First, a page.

From farm gate store to impressive food emporium: Kelly started selling her family’s beef products direct to the public at the back of a fruit and veg market. Before she knew it, with huge public support for her approach to organic goodness, she added a health foods and natural goods store. This is like a familiar Fitzroy fave in the middle of country Victoria. It’s a hub for locals who want local, ethical food, but it also carries all your regular natural products. It’s possibly the biggest organics, natural products, and food market we’ve ever seen.
Walking into Little Prince in Traralgon was, to put it mildly, a surprise. You could be forgiven for thinking you’ve stumbled upon Chin Chin’s little brother. It has that busy, diner-esque vibe with bustling staff, tiles on the walls, and a bit of quirkiness. The quirk carries to the menu, with a solid hint of dude-food. Pinch yourself for the reminder that this is Traralgon, on the way to Lakes Entrance, not Melbourne or Sydney. Dishes like the crab sliders – with legs out the sides, about to walk off – bring a sense of humour to the place, as well as deliciousness. The salmon sashimi was fresh and clean, like it should be. Salted caramel and popcorn ice-cream was designed to kill, as it should.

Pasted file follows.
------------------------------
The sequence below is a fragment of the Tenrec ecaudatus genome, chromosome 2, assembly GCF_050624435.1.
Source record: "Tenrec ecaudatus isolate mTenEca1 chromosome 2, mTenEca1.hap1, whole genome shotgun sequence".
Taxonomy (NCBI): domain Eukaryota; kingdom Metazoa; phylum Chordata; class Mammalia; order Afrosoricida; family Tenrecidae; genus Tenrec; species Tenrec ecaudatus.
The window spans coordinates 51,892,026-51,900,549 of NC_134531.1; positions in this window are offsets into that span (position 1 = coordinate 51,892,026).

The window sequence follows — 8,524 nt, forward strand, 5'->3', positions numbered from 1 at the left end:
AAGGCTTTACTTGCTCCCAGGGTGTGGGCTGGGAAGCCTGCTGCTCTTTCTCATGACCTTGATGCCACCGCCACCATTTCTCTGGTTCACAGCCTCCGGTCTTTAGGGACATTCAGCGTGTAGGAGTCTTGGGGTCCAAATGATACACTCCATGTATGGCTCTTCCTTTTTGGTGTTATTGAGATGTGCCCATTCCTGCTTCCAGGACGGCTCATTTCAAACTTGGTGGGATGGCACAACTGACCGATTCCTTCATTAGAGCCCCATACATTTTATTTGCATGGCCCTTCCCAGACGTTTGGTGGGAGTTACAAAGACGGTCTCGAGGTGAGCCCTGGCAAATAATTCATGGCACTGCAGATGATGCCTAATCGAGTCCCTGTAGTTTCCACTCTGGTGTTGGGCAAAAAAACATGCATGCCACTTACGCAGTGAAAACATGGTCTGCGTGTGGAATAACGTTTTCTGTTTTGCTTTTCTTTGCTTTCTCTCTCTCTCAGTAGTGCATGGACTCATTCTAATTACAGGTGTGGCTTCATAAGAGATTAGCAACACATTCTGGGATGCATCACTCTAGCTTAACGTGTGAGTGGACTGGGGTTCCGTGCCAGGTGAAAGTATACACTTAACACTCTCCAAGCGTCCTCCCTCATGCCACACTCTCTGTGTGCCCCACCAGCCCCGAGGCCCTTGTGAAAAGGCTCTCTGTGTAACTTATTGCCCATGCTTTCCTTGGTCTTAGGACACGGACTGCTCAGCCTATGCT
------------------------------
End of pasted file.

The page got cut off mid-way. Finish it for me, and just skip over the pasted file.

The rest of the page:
The cocktail list includes proper alcohol-free alternatives, a welcome sight for some. The cocktail and wine list is extensive and well sourced.
Shepparton is not blessed with street after street of stunning gold-rush architecture like, say, Ballarat. So the enterprising and stylish types here have to take a different approach. At Noble Monks it’s the semi-industrial bare brick and steel vibe. It works. You’re instantly reminded of your regular Yarraville haunts. The coffee here is from Bean Around – roasted locally by John at the Last Straw. The menu is driven by fresh local fruit and veg.
We had corn fritters made fresh – this is generous country hospitality. Big fritters with a soft poached egg.
Local seasonal fruit is the kind of fresh and easy breakfast you want in the country. When you go to the ocean you want fresh fish. When you go inland to the state’s food-bowl you want fresh grown produce.
A selection of humorously named, deliciously fresh juices keeps the morning healthy and clean. There are good beers on tap and a respectable wine list if you have other ideas.